Re: trichotomy revisited
Phillip Bigelow (email@example.com)
Fri, 9 Dec 1994 20:25:09 GMT
>I have read it, thankyou. The authors write, "Human DNA has been
>examined for RD114-related nucleic acid sequences with negativeresults.
>The lack of detectable sequence homology of human DNA with RD114 is
>not due to an absence of RD114-related information. In support of this
>this conclusion, p30 protein partially related to RD114 p30 can be found
>in tissues of humans, as well as baboons and other Old World monkeys."
>I am not a biochemist, and I'm not sure just what the significance of
>this is, but Todaro regarded it as evidence of a non-African origin
>for humans. (He suggested Asia, not Danakil.) If it is audacious
>to treat this paper as evidence forgeographic isolation, the
>audacity was first committed by Todaro, the paper's co-author, not
>by Morgan, the author of those non-peer reviewed popular books.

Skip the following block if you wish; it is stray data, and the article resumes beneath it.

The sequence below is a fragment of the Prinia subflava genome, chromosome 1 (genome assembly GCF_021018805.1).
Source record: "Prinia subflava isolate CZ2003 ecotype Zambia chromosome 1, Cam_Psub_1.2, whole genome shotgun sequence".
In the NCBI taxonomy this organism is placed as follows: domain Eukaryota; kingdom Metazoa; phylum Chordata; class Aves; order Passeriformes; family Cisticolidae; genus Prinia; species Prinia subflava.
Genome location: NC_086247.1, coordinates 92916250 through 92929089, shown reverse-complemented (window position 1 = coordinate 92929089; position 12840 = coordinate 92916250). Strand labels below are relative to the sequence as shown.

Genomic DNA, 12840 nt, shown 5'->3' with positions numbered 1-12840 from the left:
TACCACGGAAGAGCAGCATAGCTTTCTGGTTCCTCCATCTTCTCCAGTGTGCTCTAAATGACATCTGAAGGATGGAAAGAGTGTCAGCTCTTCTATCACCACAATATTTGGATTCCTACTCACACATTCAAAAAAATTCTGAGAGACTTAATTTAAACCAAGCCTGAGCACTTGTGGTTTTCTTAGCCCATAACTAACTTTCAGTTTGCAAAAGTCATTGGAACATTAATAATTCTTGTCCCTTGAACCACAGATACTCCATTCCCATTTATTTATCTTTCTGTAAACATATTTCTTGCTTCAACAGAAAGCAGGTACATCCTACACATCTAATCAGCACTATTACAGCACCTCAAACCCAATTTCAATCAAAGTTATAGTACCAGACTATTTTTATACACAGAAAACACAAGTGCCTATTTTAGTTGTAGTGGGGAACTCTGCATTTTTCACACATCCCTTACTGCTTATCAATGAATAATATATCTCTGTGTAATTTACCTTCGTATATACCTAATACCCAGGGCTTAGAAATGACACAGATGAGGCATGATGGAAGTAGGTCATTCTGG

Indeed. It appears that Todaro was practicing what the
scientific community refers to as "trying to build a house with toothpicks,
instead of from the logs that the toothpicks came from". Todaro emphacized
the fact that the _total_ baboon-C virus sequence was missing in humans, but
he down-played the fact (if not out-right ignored it) that a _portion_ of
the virus _was_ found in our DNA. I guess if someone wants to provide some
"evidence" for isolation away from Africa, then I can understand Todaro's
motives. However, I don't think that Todaro's conclusions in any
subsequent publications after his _Nature_ are particularly good science.
Now...about Morgan. She did not practice particularly good science, either.
Apparently, either she didn't read the _Nature_ article, OR, she did read
it, but committed the same crime as Todaro did, and ignored the presence of
the p30 protien in humans. If Morgan simply used Todaro's later, biased
conclusions as facts, then Morgan has practiced sloppy research and